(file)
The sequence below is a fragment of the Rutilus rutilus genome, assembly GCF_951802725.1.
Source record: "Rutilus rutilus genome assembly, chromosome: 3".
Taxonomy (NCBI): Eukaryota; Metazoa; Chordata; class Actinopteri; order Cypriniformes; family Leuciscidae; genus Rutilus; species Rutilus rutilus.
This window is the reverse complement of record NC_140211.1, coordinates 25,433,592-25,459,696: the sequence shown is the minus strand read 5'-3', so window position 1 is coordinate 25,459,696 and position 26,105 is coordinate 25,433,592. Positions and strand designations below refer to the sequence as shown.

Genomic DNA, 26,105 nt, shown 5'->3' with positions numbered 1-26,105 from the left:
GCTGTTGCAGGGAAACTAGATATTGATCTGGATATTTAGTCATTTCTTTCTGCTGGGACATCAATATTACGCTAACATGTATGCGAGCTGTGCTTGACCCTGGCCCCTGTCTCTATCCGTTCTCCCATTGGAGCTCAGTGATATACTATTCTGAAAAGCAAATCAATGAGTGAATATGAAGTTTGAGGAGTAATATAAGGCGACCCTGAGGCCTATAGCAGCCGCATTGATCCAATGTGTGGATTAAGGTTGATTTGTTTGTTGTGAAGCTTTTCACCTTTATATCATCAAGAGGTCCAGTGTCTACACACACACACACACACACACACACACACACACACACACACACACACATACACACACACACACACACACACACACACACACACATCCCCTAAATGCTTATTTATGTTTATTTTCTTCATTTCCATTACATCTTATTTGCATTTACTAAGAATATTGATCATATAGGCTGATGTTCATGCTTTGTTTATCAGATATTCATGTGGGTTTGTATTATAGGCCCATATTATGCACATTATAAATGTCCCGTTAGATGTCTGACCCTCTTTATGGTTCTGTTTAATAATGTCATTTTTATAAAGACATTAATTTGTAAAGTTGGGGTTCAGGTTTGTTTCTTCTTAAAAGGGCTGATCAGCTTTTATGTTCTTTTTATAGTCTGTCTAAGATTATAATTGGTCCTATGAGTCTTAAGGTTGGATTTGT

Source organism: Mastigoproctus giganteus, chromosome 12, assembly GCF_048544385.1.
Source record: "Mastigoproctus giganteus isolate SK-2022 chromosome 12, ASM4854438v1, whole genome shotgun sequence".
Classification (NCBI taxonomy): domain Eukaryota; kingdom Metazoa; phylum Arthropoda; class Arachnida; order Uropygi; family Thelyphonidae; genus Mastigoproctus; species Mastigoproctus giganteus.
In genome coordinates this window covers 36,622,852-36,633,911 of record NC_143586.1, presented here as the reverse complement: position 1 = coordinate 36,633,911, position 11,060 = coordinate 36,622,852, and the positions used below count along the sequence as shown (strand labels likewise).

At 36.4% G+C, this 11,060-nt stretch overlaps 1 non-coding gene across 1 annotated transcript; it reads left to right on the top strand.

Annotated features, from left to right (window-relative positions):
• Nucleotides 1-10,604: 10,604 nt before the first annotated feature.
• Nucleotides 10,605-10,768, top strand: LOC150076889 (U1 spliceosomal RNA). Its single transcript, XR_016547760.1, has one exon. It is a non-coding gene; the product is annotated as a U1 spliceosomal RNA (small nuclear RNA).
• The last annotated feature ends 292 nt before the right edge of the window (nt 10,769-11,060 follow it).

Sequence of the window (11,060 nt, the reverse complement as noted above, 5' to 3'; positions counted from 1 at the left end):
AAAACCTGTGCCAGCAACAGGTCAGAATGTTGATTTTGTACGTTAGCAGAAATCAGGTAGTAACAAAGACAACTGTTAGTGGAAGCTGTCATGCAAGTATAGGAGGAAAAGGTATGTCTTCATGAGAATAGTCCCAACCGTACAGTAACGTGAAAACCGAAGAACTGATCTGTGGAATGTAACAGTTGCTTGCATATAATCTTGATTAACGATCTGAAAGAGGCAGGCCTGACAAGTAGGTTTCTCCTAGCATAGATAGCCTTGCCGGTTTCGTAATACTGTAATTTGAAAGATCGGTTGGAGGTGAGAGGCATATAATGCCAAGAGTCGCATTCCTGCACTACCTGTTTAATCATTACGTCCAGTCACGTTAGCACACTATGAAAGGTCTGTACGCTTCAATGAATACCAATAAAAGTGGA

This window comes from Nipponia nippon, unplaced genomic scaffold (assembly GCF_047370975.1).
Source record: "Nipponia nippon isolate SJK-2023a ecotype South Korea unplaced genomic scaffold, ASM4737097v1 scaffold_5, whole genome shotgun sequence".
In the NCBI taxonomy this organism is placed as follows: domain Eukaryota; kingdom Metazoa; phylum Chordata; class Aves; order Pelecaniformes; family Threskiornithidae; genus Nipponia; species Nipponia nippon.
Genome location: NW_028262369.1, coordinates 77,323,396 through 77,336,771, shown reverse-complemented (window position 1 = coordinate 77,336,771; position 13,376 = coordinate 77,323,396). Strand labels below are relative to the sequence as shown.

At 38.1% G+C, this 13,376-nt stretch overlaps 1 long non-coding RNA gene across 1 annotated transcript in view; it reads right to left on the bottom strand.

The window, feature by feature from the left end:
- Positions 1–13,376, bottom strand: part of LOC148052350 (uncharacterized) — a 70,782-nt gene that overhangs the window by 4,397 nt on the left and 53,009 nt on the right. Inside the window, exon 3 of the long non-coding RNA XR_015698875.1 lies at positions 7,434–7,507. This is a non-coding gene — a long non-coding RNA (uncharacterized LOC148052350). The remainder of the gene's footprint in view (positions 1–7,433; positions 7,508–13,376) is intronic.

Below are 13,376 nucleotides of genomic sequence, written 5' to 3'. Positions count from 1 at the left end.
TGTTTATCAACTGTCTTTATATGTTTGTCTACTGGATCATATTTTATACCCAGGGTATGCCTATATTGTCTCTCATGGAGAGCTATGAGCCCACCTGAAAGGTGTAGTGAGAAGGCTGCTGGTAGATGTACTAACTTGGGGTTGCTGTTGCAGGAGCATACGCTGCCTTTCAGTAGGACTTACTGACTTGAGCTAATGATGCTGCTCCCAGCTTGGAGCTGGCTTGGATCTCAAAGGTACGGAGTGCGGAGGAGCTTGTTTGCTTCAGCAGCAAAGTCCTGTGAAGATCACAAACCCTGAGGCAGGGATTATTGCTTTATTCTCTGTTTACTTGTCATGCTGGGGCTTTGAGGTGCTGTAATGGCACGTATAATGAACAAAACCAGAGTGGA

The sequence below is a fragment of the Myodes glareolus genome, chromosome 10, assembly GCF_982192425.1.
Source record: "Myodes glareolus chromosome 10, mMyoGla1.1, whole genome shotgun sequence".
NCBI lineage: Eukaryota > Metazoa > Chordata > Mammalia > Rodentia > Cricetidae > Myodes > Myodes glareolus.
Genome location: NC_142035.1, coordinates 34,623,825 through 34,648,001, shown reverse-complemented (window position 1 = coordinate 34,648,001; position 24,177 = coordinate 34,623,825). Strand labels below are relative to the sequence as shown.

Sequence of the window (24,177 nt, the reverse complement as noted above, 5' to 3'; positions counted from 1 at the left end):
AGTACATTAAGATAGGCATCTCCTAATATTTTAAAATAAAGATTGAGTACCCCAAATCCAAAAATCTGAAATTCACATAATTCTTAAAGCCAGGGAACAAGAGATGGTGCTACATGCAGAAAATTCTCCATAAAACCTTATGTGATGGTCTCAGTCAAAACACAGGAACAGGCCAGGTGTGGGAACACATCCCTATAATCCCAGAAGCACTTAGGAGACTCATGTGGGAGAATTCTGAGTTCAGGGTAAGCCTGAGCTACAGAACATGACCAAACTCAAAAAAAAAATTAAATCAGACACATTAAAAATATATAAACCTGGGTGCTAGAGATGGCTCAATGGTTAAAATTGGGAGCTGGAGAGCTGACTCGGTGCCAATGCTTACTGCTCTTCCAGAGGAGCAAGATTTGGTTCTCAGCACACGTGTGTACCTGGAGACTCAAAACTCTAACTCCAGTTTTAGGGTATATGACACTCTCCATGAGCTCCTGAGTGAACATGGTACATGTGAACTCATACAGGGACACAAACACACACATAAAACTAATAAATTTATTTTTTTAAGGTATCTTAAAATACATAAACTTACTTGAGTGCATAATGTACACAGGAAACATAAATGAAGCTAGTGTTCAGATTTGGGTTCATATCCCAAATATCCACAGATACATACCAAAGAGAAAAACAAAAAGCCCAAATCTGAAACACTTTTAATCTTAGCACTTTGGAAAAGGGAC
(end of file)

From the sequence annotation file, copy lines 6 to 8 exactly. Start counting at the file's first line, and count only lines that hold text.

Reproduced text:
GCTGTTGCAGGGAAACTAGATATTGATCTGGATATTTAGTCATTTCTTTCTGCTGGGACATCAATATTACGCTAACATGTATGCGAGCTGTGCTTGACCCTGGCCCCTGTCTCTATCCGTTCTCCCATTGGAGCTCAGTGATATACTATTCTGAAAAGCAAATCAATGAGTGAATATGAAGTTTGAGGAGTAATATAAGGCGACCCTGAGGCCTATAGCAGCCGCATTGATCCAATGTGTGGATTAAGGTTGATTTGTTTGTTGTGAAGCTTTTCACCTTTATATCATCAAGAGGTCCAGTGTCTACACACACACACACACACACACACACACACACACACACACACACACACATACACACACACACACACACACACACACACACACACATCCCCTAAATGCTTATTTATGTTTATTTTCTTCATTTCCATTACATCTTATTTGCATTTACTAAGAATATTGATCATATAGGCTGATGTTCATGCTTTGTTTATCAGATATTCATGTGGGTTTGTATTATAGGCCCATATTATGCACATTATAAATGTCCCGTTAGATGTCTGACCCTCTTTATGGTTCTGTTTAATAATGTCATTTTTATAAAGACATTAATTTGTAAAGTTGGGGTTCAGGTTTGTTTCTTCTTAAAAGGGCTGATCAGCTTTTATGTTCTTTTTATAGTCTGTCTAAGATTATAATTGGTCCTATGAGTCTTAAGGTTGGATTTGT

Source organism: Mastigoproctus giganteus, chromosome 12, assembly GCF_048544385.1.
Source record: "Mastigoproctus giganteus isolate SK-2022 chromosome 12, ASM4854438v1, whole genome shotgun sequence".